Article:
Steady-state slow-inactivation develops over a long time frame (from seconds to minutes) upon sustained stimulation. The slow-inactivation of sodium channels was evaluated using 30-s prepulses at potentials ranging from -130 to +10 mV. P1308L did not significantly affect the voltage-dependence of slow-inactivation of mutant channels (WT: V1/2,slow = -63.8 ± 1.7 mV, n = 14; P1308L: V1/2,slow = -68.4 ± 1.2 mV, n = 10; p = 0.072, Table , Figure ), while V1298F depolarized the slow-inactivation curve of mutant channels by +6 mV (V1298F: V1/2,slow = -57.8 ± 1.1 mV, n = 12; p = 0.011, Table , Figure ). Both mutant channels decreased the slope factor of the inactivation curve, and increased the fraction of channels resistant to slow inactivation (Rresist, expressed as % of maximal current and calculated as offset (A) × 100%. For WT: k = 12.6 ± 0.3, Rresist = 14.0 ± 1.2%, n = 14; P1308L: k = 10.5 ± 0.3, p < 0.001, Rresist = 19.1 ± 1.4%, n = 10, p = 0.03; V1298F: k = 9.2 ± 0.3, p < 0.001, Rresist = 25.6 ± 1.5%, n = 12, p < 0.001) (Table , Figure ).
Parameters of steady-state slow-inactivation of WT, P1308L, and V1298F NaV1.7R channels.
Repriming kinetics reflect the recovery rate of channels from fast-inactivation state, and in the case of NaV
1.7, repriming kinetics may regulate how fast a neuron can repetitively fire [28
]. The P1308L mutation had no significant effect on recovery fractions or on repriming kinetics at tested potentials (Figure , and ). In contrast, V1298F mutant channels showed faster repriming kinetics at all tested potentials (Figure ) and higher recovery fraction at recovery potentials from -90 to -60 mV (Figure and ). The larger recovered fraction of V1298F channels is related to the depolarizing shift of fast-inactivation, which increases the proportion of channels available for activation at these recovery potentials. Faster repriming kinetics and larger recovery fraction of V1298F channels are expected to endow neurons housing this mutation with the ability to fire at higher frequency compared to wild type channels.
Figure 4 The P1308L and V1298F mutations have different effects on repriming. Cells were held at -100 mV, and fast-inactivation was initiated by a 20-ms depolarization to 0 mV, followed by a recovery period (2-300 ms) at a recovery potential. The available channels (more ...)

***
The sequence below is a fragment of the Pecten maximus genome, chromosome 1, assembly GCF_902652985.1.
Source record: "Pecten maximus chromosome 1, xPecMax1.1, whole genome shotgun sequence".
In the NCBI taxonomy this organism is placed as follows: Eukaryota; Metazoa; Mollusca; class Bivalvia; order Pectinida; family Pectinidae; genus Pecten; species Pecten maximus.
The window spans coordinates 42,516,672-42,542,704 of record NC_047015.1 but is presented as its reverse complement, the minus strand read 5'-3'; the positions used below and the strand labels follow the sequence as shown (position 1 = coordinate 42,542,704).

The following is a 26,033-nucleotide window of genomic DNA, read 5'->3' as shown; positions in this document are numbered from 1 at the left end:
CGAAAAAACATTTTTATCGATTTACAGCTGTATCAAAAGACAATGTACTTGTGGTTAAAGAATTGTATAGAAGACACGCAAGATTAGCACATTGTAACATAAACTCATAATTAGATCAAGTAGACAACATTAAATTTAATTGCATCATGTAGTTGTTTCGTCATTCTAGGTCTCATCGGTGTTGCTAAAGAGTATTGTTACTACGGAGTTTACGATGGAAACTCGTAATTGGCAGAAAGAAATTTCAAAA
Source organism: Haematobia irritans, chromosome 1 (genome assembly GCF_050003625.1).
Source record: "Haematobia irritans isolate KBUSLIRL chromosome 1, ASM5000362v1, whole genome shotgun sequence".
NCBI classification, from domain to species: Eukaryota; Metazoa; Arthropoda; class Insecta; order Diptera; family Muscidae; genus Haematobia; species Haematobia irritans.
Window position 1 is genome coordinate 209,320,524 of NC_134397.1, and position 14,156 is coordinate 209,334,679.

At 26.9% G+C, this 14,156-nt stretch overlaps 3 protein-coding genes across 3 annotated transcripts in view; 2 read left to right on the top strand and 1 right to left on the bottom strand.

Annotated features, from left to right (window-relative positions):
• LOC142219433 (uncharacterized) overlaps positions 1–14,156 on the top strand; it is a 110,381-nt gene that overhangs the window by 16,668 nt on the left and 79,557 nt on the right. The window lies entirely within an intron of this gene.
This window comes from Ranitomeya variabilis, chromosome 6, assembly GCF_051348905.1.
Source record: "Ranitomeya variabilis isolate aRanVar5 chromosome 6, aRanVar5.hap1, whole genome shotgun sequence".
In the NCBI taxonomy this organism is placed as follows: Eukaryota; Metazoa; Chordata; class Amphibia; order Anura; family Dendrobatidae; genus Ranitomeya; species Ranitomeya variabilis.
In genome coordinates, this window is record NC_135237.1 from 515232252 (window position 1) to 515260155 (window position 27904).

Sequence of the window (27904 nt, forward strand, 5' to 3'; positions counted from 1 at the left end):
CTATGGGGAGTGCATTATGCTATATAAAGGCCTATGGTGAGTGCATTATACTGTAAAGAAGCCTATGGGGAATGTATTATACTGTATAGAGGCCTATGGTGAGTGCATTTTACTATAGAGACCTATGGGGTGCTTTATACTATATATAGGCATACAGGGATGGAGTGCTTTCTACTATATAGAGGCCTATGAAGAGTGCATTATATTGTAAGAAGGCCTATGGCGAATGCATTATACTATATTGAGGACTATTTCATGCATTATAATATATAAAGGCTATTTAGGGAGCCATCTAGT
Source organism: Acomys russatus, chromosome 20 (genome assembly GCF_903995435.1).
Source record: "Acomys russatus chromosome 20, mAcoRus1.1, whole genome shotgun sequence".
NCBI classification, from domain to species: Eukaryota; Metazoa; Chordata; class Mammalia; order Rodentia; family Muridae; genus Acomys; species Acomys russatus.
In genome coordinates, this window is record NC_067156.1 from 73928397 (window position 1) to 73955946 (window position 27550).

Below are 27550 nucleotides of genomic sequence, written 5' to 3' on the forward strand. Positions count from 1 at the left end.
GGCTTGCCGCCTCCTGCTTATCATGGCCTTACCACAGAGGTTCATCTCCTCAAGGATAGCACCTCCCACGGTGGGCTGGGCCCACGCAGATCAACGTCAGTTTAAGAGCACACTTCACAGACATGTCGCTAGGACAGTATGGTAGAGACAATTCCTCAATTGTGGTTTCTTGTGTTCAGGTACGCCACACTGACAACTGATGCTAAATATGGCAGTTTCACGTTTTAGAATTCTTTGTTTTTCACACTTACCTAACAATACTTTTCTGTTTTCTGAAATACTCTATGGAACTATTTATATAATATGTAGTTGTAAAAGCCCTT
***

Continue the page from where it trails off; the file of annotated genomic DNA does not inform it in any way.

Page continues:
1.7 channels activate in response to small, slow depolarization, which allows them to amplify weak stimuli, e.g. generator potentials, bringing the membrane potential closer to the threshold for initiation of action potentials [11
]. Therefore, we examined the effects of mutations on the channel response to slow ramp depolarization (600 ms ramp depolarization from -100 mV to +20 mV; 0.2 mV/ms). Figure shows representative ramp currents recorded from cells expressing WT, P1308L and V1298F channels. The ramp currents, measured as percentage of peak current, generated by P1308L channels were about 4X larger than those of WT channels (WT: Iramp
= 0.26 ± 0.03%, n = 12; P1308L: Iramp
= 1.09 ± 0.11%, n = 15, p < 0.001) (Figure ). Consistent with the hyperpolarized shift of voltage-dependence of activation, P1308L mutation also shifted the peak of the ramp currents to more negative potentials (WT: Vramp
= -44.8 ± 1.4 mV, n = 12; P1308L: Vramp
= -51.1 ± 0.9 mV, n = 15, p < 0.001) (Figure ). Compared to WT channels, V1298F channels also produced 2X larger ramp currents, but had no effect on the voltage for peak ramp currents (V1298F: Iramp
= 0.58 ± 0.06%, n = 16, p
= 0.015; Vramp
= -42.5 ± 0.8 mV, n = 16, p
= 0.280) (Figure ).
Figure 5 The P1308L and V1298F mutations enhance the response to slow ramp depolarization. HEK293 cells were held at -100 mV and a depolarizing voltage ramp from -100 mV to +20 mV was applied at a rate of 0.2 mV/ms. A, Representative ramp currents from WT (black), (more ...)
To examine the effects of the P1308L and V1298F mutations on DRG neuron excitability, current-clamp recordings were performed on neonatal rat DRG neurons transfected with WT, P1308L, or V1298F constructs combined with GFP. The input resistance (Rinput), resting membrane potential (RMP), current threshold of action potential, and firing frequency in small DRG neurons were examined. Expression of mutant channels did not change Rinput and RMP of DRG neurons (Table ). However, expression of P1308L channels decreased the current threshold of action potential in DRG neurons (WT: 188 ± 14 pA, n = 38; P1308L: 122 ± 10 pA, n = 50, p < 0.001, Table , Figure ), whereas the action potential threshold of DRG neurons expressing V1298F channels was not significantly different from that of neurons expressing WT channels (V1298F: 154 ± 18, n = 27, p = 0.215, Table , Figure ).
Current clamp properties of DRG neurons transfected with WT, P1308L, or V1298F NaV1.7R construct.
Figure 6 Excitability is increased in DRG neurons transfected with the P1308L or V1298F mutant channels. A, Responses of DRG neurons expressing WT, P1308L, or V1298F channels to a series of current stimuli with 5-pA increment. DRG neurons expressing P1308L channels (more ...)
Previous studies have shown that DRG neurons are able to fire repetitively in response to sustained depolarizing stimuli [29
]. In this study, 11 out of 38 (29%) small DRG neurons expressing WT NaV
channels produced 3 or more action potentials, whereas a larger proportion of neurons expressing mutant channels were able to fire 3 or more spikes (64% for P1308L, and 78% for V1298F). Figure shows the mean firing frequency of DRG neurons in response to a series of 1-s current injections ranging from 25 to 500 pA in 25 pA increments, and Figure shows the responses elicited after injecting currents approximately 1.5X and 2X the threshold from the same neurons. Both P1308L and V1298F increased the firing frequency in transfected DRG neurons.